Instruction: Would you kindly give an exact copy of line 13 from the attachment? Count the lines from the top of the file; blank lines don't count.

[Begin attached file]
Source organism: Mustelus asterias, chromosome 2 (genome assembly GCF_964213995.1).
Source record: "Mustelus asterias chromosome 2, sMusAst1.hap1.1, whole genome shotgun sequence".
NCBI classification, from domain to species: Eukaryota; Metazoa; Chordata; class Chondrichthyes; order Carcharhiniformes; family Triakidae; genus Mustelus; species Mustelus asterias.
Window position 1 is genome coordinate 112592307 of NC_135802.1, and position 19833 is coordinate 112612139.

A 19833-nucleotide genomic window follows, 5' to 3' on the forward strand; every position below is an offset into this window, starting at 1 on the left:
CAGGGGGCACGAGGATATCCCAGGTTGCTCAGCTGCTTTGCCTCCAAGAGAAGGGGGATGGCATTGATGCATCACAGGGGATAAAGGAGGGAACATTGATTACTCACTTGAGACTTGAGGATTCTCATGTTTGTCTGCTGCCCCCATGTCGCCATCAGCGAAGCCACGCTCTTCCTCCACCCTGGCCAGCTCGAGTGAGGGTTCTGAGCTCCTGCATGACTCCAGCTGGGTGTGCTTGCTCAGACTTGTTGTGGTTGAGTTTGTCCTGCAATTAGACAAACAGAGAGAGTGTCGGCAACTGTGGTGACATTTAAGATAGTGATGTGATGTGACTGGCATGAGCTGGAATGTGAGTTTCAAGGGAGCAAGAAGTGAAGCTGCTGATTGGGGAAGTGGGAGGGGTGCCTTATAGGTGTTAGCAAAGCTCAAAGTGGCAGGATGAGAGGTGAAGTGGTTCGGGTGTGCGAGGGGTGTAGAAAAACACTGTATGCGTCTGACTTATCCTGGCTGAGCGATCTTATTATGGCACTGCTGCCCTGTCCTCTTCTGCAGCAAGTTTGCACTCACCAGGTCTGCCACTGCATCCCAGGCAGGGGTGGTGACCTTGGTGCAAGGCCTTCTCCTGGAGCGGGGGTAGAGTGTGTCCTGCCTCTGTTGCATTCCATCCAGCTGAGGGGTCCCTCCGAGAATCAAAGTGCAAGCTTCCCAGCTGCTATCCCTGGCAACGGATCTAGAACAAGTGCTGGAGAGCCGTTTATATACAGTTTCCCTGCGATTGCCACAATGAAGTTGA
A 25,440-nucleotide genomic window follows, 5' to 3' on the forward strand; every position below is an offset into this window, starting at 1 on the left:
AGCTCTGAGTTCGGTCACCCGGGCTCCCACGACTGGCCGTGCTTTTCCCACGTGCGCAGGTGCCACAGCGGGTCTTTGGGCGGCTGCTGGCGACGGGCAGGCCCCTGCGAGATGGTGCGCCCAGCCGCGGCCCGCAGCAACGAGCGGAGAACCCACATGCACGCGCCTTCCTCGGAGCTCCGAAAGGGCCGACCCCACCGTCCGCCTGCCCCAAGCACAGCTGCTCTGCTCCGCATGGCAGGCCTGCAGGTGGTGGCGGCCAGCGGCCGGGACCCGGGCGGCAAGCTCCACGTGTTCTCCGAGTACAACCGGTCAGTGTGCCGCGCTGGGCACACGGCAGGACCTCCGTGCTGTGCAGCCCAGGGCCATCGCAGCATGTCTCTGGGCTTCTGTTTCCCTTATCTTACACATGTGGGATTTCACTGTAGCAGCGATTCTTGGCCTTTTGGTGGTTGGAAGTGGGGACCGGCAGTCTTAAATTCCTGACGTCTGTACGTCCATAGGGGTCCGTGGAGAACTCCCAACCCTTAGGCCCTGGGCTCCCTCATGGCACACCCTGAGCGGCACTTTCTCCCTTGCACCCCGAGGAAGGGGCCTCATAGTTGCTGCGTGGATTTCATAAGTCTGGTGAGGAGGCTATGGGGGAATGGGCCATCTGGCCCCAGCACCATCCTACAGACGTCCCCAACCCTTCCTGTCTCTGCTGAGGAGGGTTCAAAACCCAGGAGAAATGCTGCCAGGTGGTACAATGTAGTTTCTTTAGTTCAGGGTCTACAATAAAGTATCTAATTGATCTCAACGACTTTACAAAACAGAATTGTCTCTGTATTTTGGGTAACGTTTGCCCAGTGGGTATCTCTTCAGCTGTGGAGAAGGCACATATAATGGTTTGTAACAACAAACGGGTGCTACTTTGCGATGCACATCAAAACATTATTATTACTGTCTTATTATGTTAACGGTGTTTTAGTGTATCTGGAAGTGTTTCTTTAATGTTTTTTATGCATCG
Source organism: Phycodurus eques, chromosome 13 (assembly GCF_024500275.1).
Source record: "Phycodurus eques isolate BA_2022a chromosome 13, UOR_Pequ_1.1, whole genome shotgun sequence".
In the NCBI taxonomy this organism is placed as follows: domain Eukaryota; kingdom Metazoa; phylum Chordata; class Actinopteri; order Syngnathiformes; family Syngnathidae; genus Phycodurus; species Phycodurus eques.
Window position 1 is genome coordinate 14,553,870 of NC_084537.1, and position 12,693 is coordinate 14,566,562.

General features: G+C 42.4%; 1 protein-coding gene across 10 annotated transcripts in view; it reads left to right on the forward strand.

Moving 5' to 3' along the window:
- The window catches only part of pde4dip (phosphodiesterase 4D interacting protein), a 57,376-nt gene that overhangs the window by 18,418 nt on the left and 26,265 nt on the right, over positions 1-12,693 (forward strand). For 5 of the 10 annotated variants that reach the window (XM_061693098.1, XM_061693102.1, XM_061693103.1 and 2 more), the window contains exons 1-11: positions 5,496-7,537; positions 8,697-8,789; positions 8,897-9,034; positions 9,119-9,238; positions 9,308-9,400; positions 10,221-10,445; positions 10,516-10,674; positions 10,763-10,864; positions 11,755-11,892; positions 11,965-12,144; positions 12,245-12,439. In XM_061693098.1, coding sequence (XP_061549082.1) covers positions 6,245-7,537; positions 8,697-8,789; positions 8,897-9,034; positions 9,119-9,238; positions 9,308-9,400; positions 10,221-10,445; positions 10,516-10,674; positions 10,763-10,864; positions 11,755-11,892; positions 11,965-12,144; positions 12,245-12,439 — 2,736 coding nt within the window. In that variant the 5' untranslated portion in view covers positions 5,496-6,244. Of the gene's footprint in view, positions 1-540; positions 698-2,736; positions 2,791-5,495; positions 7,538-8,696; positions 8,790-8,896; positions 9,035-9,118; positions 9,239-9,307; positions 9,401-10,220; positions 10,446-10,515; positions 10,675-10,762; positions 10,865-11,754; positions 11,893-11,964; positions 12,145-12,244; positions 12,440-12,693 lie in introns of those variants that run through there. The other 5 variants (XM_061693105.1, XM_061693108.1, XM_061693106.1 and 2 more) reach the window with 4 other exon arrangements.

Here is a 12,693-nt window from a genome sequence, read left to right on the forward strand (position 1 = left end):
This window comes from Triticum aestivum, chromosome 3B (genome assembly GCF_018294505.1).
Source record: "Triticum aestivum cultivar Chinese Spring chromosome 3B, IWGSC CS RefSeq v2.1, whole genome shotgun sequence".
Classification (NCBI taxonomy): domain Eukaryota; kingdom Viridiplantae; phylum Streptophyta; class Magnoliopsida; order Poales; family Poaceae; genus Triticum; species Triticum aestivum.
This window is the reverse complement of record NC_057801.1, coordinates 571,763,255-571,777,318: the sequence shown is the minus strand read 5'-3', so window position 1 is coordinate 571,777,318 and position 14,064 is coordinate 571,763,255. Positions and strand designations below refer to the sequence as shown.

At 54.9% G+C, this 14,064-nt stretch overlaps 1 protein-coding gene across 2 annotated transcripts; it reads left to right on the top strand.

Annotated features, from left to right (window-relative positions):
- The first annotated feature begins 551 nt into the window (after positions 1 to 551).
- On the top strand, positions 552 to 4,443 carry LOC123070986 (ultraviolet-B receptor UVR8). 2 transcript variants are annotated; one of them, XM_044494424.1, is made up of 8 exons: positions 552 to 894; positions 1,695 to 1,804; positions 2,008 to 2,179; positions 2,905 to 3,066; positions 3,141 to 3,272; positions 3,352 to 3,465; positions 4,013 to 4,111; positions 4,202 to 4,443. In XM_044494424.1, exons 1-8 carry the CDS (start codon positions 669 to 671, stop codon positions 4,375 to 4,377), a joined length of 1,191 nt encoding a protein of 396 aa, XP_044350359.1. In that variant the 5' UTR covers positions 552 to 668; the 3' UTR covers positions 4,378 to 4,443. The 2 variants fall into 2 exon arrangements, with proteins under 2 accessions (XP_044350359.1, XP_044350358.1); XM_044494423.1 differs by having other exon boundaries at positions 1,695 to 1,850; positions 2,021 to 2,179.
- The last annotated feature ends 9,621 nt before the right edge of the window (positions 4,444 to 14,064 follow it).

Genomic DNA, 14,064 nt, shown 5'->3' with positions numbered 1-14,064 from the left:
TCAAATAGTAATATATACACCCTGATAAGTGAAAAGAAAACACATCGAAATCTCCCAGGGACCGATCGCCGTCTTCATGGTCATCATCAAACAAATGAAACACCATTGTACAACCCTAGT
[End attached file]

General features: G+C 42.4%; 1 protein-coding gene across 10 annotated transcripts in view; it reads left to right on the forward strand.